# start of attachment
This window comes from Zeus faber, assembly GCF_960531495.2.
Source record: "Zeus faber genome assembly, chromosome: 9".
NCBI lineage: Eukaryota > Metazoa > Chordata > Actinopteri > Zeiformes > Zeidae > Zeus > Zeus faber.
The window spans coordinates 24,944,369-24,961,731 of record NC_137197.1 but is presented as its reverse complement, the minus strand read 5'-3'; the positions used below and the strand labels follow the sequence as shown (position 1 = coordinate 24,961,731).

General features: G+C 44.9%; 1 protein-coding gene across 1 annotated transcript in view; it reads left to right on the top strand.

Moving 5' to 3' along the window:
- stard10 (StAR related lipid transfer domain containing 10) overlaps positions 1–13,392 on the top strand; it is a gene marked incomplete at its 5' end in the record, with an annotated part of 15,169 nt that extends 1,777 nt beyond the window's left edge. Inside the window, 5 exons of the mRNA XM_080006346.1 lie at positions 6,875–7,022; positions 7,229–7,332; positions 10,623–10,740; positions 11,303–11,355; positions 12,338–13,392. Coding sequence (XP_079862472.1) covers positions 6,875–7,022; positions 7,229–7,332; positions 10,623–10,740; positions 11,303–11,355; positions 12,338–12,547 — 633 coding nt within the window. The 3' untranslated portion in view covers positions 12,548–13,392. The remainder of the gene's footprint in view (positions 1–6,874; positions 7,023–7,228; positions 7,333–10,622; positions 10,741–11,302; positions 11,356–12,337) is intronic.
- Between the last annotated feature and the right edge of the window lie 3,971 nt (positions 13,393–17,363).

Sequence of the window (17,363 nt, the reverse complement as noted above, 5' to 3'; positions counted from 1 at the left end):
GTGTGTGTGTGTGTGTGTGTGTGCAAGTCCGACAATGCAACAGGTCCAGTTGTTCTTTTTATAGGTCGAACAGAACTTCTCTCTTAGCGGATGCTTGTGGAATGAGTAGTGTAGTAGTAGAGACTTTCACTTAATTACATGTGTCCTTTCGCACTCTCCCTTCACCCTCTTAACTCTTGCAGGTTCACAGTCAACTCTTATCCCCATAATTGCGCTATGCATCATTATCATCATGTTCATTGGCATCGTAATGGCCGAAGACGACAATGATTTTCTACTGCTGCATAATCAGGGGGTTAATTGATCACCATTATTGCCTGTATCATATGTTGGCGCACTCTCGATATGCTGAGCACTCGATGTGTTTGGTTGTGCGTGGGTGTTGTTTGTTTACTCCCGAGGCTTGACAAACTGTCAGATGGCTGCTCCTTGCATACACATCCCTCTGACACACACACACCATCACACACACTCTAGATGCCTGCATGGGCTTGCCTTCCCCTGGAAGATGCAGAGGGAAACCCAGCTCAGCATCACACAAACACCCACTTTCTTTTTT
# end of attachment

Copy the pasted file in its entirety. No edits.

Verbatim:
This window comes from Zeus faber, assembly GCF_960531495.2.
Source record: "Zeus faber genome assembly, chromosome: 9".
NCBI lineage: Eukaryota > Metazoa > Chordata > Actinopteri > Zeiformes > Zeidae > Zeus > Zeus faber.
The window spans coordinates 24,944,369-24,961,731 of record NC_137197.1 but is presented as its reverse complement, the minus strand read 5'-3'; the positions used below and the strand labels follow the sequence as shown (position 1 = coordinate 24,961,731).

General features: G+C 44.9%; 1 protein-coding gene across 1 annotated transcript in view; it reads left to right on the top strand.

Moving 5' to 3' along the window:
- stard10 (StAR related lipid transfer domain containing 10) overlaps positions 1–13,392 on the top strand; it is a gene marked incomplete at its 5' end in the record, with an annotated part of 15,169 nt that extends 1,777 nt beyond the window's left edge. Inside the window, 5 exons of the mRNA XM_080006346.1 lie at positions 6,875–7,022; positions 7,229–7,332; positions 10,623–10,740; positions 11,303–11,355; positions 12,338–13,392. Coding sequence (XP_079862472.1) covers positions 6,875–7,022; positions 7,229–7,332; positions 10,623–10,740; positions 11,303–11,355; positions 12,338–12,547 — 633 coding nt within the window. The 3' untranslated portion in view covers positions 12,548–13,392. The remainder of the gene's footprint in view (positions 1–6,874; positions 7,023–7,228; positions 7,333–10,622; positions 10,741–11,302; positions 11,356–12,337) is intronic.
- Between the last annotated feature and the right edge of the window lie 3,971 nt (positions 13,393–17,363).

Sequence of the window (17,363 nt, the reverse complement as noted above, 5' to 3'; positions counted from 1 at the left end):
GTGTGTGTGTGTGTGTGTGTGTGCAAGTCCGACAATGCAACAGGTCCAGTTGTTCTTTTTATAGGTCGAACAGAACTTCTCTCTTAGCGGATGCTTGTGGAATGAGTAGTGTAGTAGTAGAGACTTTCACTTAATTACATGTGTCCTTTCGCACTCTCCCTTCACCCTCTTAACTCTTGCAGGTTCACAGTCAACTCTTATCCCCATAATTGCGCTATGCATCATTATCATCATGTTCATTGGCATCGTAATGGCCGAAGACGACAATGATTTTCTACTGCTGCATAATCAGGGGGTTAATTGATCACCATTATTGCCTGTATCATATGTTGGCGCACTCTCGATATGCTGAGCACTCGATGTGTTTGGTTGTGCGTGGGTGTTGTTTGTTTACTCCCGAGGCTTGACAAACTGTCAGATGGCTGCTCCTTGCATACACATCCCTCTGACACACACACACCATCACACACACTCTAGATGCCTGCATGGGCTTGCCTTCCCCTGGAAGATGCAGAGGGAAACCCAGCTCAGCATCACACAAACACCCACTTTCTTTTTT